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Nuggets, Heat underscore the importance of drafting, player development

The Miami Heat and Denver Nuggets, two of the final four competitors in the NBA playoffs, underscore the importance of drafting well and developing young players.

The Nuggets’ core, which they drafted, is Jamal Murray, Nikola Jokic, Gary Harris, Monte Morris, and Michael Porter Jr. Murray was the seventh pick in the 2016 NBA Draft; Jokic was the 41st pick in the 2014 draft; Harris was the 19th pick in the 2014 draft; Morris was the 51st pick in the 2017 draft; Porter was the 14th pick in the 2018 draft.

Murray has a case for being the best player in the NBA bubble. He’s dropping 30-plus points with ease, draining absurd outside jump shots, and habitually coming through with clutch jump shots. Jokic is one of the three best big men in the NBA, doing a little bit of everything at a considerable level; Harris is a steady scorer; Morris is a spark plug off the bench; Porter is coming into his own, growing into a reliable scorer.

The bulk of this team was assembled through the draft; they grew up together. The Nuggets gradually improved under head coach Mike Malone, bought into the system, and the organization continues to strengthen its players’ strengths, climbing up the Western Conference.

The Nuggets came back down 3-1 against both the Utah Jazz and Los Angeles Clippers in the first two rounds of the NBA playoffs, which is the first time in NBA history that has happened. If that doesn’t show the growth of this team and what they’re made of, what does?

The Heat had more of an abrupt rise to prominence than the Nuggets. Nonetheless, it’s the same concept: drafting and developing.

The steaming Heat of the Southeast stems from Jimmy Butler, Bam Adebayo, Tyler Herro, Kendrick Nunn, and Duncan Robinson.

Adebayo was the 14th pick in the 2017 draft; Herro was the 13th pick in the 2019 draft; Nunn went undrafted and played in the NBA G-League last season; Robinson went undrafted; furthermore, Butler was selected 30th by the Chicago Bulls in the 2011 draft and has been among the elite players in the sport throughout his career.

In his first season starting on a full-time basis, Adebayo has been one of the best centers in the NBA, scoring off the dribble and serving as an intimidating rim protector; Herro has been an electric scorer; Nunn was a fearless scorer in the regular season; Robinson is an elite outside shooter.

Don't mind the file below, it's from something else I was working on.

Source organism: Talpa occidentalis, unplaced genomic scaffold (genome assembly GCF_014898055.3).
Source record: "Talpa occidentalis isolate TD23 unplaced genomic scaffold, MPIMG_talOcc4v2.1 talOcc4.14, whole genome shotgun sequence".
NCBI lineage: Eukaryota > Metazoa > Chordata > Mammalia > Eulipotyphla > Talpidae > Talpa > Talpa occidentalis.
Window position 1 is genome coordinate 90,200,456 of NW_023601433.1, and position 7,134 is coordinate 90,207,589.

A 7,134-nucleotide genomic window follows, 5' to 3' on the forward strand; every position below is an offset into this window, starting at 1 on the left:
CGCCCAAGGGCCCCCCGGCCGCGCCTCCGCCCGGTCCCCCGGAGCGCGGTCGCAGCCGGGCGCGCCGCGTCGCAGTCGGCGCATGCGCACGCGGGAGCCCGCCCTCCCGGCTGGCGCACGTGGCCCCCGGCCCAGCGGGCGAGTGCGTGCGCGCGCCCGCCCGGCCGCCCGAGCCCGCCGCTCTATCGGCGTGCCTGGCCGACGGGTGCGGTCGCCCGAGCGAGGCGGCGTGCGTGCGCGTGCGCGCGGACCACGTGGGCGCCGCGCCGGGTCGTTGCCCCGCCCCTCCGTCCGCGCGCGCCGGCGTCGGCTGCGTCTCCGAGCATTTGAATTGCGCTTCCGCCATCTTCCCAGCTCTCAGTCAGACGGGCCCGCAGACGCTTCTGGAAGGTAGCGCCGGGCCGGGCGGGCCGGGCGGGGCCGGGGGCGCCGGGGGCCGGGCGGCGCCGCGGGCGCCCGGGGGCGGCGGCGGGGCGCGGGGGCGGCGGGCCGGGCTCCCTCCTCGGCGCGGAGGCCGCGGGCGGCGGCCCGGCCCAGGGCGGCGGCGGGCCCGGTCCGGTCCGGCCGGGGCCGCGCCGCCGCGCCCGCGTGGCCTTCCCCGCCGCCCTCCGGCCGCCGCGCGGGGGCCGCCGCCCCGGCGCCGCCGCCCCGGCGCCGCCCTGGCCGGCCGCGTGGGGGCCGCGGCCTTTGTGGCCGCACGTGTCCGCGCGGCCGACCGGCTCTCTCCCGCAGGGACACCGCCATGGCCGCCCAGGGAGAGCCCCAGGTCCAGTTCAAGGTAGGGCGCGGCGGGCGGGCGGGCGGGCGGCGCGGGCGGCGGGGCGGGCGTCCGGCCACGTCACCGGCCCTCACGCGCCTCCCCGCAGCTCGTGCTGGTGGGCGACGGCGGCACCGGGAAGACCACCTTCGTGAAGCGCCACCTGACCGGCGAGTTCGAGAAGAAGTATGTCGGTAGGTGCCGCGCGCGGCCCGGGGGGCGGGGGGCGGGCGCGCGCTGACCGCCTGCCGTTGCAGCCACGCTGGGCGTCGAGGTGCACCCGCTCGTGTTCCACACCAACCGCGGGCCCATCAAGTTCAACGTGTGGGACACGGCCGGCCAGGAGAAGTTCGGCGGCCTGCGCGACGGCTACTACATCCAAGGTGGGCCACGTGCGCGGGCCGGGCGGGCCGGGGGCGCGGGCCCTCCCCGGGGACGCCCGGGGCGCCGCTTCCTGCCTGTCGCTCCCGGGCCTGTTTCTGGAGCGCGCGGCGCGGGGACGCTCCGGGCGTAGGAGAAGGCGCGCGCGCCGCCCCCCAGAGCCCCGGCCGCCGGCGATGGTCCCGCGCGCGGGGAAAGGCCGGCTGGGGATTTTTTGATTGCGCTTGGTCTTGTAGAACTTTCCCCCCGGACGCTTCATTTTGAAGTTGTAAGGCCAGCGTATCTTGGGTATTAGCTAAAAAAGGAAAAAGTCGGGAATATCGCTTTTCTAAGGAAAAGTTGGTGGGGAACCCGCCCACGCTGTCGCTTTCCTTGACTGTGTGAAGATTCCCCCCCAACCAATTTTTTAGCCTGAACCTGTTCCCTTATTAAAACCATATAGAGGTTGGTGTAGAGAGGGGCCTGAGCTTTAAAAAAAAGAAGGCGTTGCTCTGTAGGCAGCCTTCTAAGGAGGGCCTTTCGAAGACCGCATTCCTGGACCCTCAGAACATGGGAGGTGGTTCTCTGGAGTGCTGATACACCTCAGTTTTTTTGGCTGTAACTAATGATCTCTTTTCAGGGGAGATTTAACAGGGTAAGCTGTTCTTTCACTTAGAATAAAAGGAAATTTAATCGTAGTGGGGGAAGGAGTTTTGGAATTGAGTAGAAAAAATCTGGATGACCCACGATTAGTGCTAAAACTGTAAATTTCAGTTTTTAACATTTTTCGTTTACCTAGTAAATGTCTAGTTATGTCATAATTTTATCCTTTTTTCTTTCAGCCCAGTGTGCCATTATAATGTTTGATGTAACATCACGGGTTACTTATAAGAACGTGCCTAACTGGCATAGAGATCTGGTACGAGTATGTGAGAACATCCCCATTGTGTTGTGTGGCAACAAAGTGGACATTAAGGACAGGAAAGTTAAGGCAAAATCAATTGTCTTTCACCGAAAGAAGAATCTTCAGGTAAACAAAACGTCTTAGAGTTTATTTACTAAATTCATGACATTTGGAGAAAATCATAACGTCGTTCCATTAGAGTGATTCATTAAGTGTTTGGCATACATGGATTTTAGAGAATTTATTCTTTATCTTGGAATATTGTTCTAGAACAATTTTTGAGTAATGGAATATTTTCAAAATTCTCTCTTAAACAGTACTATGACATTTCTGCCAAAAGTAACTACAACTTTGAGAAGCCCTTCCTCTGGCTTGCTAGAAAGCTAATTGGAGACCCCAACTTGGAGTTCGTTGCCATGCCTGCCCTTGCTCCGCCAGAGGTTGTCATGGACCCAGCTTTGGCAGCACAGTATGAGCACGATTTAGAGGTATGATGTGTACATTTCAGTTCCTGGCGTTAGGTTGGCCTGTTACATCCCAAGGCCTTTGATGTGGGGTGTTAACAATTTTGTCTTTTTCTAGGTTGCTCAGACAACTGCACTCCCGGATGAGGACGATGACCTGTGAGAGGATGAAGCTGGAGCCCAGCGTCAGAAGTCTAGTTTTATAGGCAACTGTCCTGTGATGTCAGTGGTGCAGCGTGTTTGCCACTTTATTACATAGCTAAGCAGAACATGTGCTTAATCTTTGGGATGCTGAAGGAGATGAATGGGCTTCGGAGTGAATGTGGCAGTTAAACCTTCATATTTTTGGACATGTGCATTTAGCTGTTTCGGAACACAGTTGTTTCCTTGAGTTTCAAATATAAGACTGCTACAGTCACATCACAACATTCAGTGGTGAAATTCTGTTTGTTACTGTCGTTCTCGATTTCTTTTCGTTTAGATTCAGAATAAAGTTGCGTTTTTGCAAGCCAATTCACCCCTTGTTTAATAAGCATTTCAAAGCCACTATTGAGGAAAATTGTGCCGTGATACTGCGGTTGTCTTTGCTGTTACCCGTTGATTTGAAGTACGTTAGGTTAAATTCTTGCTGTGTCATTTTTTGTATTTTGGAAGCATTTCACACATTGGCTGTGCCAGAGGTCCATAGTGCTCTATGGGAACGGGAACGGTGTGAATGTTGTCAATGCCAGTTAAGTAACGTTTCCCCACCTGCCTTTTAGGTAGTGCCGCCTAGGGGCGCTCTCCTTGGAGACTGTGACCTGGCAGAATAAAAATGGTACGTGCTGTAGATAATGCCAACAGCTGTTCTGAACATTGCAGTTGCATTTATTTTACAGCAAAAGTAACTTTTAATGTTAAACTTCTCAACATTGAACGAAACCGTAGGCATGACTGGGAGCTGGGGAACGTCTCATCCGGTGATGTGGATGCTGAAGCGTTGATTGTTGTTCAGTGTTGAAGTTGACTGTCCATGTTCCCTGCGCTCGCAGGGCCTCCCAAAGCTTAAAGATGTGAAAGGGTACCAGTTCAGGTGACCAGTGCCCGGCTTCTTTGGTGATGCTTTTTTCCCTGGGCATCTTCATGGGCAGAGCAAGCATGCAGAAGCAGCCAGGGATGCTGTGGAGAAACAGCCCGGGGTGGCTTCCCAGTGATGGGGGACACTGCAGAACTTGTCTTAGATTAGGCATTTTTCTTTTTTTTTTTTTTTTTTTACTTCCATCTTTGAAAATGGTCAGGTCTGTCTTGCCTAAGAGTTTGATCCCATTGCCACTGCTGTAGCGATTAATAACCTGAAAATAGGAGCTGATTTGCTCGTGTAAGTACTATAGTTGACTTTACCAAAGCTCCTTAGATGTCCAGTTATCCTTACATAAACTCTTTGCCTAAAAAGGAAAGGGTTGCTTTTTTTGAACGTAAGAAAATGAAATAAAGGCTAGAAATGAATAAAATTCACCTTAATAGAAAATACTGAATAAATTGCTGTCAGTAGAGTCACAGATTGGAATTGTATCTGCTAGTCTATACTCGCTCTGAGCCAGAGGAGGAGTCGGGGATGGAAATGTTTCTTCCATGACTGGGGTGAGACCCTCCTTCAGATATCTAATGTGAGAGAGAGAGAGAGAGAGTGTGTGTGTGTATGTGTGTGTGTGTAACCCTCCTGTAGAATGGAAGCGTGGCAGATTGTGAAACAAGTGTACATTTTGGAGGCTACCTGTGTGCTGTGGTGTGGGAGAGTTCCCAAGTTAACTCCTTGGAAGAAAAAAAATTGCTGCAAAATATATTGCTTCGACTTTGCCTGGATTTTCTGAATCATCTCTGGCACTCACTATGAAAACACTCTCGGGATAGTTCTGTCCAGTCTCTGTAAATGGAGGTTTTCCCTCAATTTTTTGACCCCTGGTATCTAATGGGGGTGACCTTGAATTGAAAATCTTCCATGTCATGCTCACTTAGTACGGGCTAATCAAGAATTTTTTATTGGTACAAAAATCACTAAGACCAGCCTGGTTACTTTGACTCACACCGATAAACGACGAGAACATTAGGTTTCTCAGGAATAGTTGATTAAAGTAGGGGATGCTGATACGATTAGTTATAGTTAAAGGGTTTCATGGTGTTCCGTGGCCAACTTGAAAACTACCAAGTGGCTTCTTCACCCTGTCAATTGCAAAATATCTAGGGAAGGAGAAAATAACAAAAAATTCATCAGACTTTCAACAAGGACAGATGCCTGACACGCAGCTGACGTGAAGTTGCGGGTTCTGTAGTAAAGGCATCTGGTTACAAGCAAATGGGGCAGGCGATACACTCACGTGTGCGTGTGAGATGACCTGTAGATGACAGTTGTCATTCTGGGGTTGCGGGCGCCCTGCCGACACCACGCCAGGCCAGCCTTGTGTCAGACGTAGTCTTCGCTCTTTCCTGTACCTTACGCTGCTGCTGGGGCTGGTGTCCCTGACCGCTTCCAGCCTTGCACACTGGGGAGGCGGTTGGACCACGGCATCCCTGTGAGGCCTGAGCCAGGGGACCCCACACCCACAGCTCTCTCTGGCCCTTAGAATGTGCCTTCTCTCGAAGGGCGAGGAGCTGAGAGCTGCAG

These individuals waited for their chance and took advantage when the opportunity arrived at their front door. Miami has a hungry group of players who go about their business with a chip on their shoulder.

A year ago the Heat was wallowing in mediocrity. In the span of one year, they’ve drafted and put young players in the right spots, surrounding them with reliable veterans (Jae Crowder and Andre Iguodala), and are now a force to be reckoned with. Head coach Erik Spoelstra has a chance to win his third NBA championship.

Jamal Murray wasn’t even one of the talking points of his respective draft; it was all about Ben Simmons and Brandon Ingram. Which one of the three players would you rather have? Players selected in the teens like Porter, Adebayo, and Herro are making teams eat crow. And Jokic was passed on 40 times.

Both the Nuggets and Heat gave their draftees the opportunity to grow through consistent playing time and added players who fit around them, rather than impeding their games for the sake of an impulsive, short fix. Millsap fit well in-between Jokic and the Nuggets’ array of wings and forwards; Butler is the veteran leader for a young Miami team, enhancing their play on both ends of the floor.

The buzz surrounding the 2020 NBA Draft is LaMelo Ball, Anthony Edwards, and James Wiseman; all three players are compelling prospects. At the same time, who’s to say that someone selected in the mid-to-late portion of this draft proves to be the best or one of the better players of the class?

Maybe French point guard Theo Maledon, Villanova forward Saddiq Bey, and Memphis big man Precious Achiuwa pan out to be the best players of this draft class? Maybe Ball and Edwards have rough transitions to the NBA game? A lot of times success depends on the system a player gets drafted into. In recent memory, getting selected by the Nuggets and Heat is ideal.

You can find fixtures and reliable scorers in the middle of the first round and even in the second round. It’s all about complementary basketball and continually developing the kids.

You don’t need the sexy draft slot to get on the right track: you need savvy scouting and an excellent player development crew. Having the latter leads to growth. Relying on the former leads to repeated mistakes. The Nuggets and Heat have experienced continual growth. Several rebuilding teams across the NBA have made repeated mistakes.